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The rotation and convection of liquid iron within the Earth’s core generates the magnetosphere, an expansive magnetic field that stretches across 12 million kilometers and protects us from harmful solar winds and cosmic radiation, allowing life to flourish. Many super-Earths—planets outside our solar system more massive than Earth, yet lighter than ice giants like Neptune and Uranus and made of gas, rock, or a combination of both—could also contain dynamos that generate their own magnetospheres. The lifetime of a dynamo depends on how and when its molten core crystallizes. By understanding the melting and solidification curve of iron under extreme conditions, scientists can characterize the potential for these exoplanets to have a sustained dynamo-generated magnetosphere that could support life.
Lawrence Livermore scientists have performed a series of experiments through the National Ignition Facility’s (NIF’s) Discovery Science Program to replicate the extreme conditions within super-Earth cores and answered many questions posited by theoretical predictions and extrapolations from previously established relatively low pressure–temperature experimental data. This series of 12 experiments at NIF have also opened new pathways for future research that will increase our understanding of the properties and performance of materials under extreme temperatures and pressures that contribute to the Laboratory’s stockpile stewardship mission.
NIF Discovery Science Program researchers, led by Livermore physicist Rick Kraus, have been working to determine how and when cores of super-Earths solidify and their magnetospheres cease. Building on decades of developments at NIF including exquisite laser pulse shaping, plasma x-ray source generation, and the TArget Diffraction In Situ (TARDIS) x-ray diffraction diagnostic, the team determined the high-pressure melting curve and structural properties of pure iron up to 1,000 Gigapascals (GPa), a pressure nearly four times greater than any previous experiment and three times the pressure at the center of the Earth. For these experiments, the team aimed pulses of 16 NIF laser beams on a sample package of beryllium, germanium, pure iron, and lithium fluoride, shocking the iron into a liquid state between 220 and 300 GPa. Following the initial shock, the team carefully increased the laser power, so as to compress the iron with only a small temperature increase, which drives the iron back toward the solid state at high pressure. Finally, using x-ray diffraction, the team assessed whether the compression wave had resolidified the iron.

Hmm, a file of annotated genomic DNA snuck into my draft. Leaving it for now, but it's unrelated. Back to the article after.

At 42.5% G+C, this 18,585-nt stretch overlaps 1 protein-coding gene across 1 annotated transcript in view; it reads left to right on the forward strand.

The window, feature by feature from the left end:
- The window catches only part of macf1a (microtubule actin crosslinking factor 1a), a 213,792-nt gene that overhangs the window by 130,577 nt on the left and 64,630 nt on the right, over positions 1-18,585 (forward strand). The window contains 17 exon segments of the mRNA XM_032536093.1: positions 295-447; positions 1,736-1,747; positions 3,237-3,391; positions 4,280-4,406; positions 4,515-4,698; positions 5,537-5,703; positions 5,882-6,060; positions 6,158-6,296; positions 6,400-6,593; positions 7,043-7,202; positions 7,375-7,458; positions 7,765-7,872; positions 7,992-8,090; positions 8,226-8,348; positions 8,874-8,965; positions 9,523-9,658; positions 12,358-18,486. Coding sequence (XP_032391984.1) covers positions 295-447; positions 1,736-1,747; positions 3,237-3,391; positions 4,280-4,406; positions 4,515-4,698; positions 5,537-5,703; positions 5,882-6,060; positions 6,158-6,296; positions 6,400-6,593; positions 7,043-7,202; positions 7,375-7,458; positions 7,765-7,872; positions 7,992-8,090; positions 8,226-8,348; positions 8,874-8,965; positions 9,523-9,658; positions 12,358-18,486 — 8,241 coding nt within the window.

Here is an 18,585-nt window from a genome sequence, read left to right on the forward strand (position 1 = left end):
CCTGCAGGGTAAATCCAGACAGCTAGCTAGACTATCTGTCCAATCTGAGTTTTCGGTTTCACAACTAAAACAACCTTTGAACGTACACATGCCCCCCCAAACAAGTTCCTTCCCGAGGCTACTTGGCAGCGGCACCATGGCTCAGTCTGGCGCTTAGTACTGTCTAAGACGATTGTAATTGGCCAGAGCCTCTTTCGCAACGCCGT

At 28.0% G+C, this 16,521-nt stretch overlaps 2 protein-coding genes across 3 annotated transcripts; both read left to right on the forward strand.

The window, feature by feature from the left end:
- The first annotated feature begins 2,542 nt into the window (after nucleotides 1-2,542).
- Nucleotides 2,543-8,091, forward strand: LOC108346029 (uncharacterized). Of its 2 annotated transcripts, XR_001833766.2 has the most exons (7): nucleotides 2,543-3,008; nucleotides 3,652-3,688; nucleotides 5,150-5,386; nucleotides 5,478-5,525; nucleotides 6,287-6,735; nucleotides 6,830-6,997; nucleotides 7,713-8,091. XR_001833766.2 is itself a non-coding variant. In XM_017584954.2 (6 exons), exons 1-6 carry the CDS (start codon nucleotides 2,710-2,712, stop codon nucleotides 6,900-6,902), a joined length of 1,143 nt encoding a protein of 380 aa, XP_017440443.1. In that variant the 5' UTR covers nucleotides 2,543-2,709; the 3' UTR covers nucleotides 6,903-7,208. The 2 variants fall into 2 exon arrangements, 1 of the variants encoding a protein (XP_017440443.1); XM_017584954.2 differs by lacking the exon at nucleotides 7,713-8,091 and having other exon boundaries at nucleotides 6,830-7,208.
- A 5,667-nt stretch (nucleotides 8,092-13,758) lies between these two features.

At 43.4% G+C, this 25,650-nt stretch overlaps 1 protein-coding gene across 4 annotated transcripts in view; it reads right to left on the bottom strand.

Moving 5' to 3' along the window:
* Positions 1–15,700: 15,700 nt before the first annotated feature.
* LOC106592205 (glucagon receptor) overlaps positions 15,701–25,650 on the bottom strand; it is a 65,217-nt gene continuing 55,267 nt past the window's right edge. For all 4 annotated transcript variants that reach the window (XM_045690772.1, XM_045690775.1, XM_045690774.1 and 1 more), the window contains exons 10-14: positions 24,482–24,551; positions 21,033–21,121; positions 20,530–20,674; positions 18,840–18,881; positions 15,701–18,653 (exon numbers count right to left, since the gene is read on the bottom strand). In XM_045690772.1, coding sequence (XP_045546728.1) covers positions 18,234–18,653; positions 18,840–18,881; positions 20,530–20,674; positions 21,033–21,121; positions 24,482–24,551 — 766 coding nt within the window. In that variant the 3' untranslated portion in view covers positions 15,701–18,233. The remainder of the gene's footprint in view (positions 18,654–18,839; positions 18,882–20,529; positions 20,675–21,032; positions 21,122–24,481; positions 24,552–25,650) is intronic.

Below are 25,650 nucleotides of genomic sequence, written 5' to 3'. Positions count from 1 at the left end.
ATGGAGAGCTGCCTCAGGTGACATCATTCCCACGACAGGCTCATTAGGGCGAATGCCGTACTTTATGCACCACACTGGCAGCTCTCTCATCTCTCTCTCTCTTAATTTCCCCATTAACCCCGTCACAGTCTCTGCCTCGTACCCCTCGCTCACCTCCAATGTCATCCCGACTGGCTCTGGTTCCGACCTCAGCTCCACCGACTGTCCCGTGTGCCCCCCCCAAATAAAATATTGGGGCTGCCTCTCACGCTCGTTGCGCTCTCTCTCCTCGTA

Expert target fabrication played a critical role in the success of the experiments and required NIF’s technological capabilities as well as the expertise of its researchers. Each sample package was designed to subject an iron sample to a single, steady shockwave. “As the shock from the NIF lasers moved from the iron to the lithium fluoride window, the iron decompressed slightly, ensuring a completely liquid iron sample for all but the lowest shock pressure experiment. Then we precisely increased the laser power to isentropically compress the sample to the desired peak pressure, up to 1,000 Gigapascals in about 10 nanoseconds, where we measured the initial shock pressure and peak pressure in the sample,” says Kraus, who was recently awarded the inaugural American Physical Society’s 2023 Neil Ashcroft Early Career Award for Studies of Matter at Extreme High-Pressure Conditions. To document the structure of iron at peak pressure, another 24 beams of the NIF laser illuminated a germanium or zirconium foil, producing a hot plasma, which emitted a nanosecond burst of radiation, allowing the team to record an x-ray diffraction snapshot within the TARD IS diagnostic. The pinhole of palladium or platinum attached to the sample package collimated or aligned the x rays and cast a known diffraction pattern.
Jon Eggert, chief scientist in the High-Energy Density (HED) section, led the development and fielding of the NIF TARDIS diagnostic, which uses x-ray diffraction to determine crystal structures, measure density, and evaluate strain-induced texturing of iron at extreme conditions. “This campaign required determining the precise pressure history and distribution within a target. To predict and control the sample pressure, we used advanced radiation hydrocode simulations similar to those used for inertial confinement fusion and the Laboratory’s Weapons and Complex Integration computational models. We then improved our predictive tools by reconciling our results with each successive shot,” says Eggert.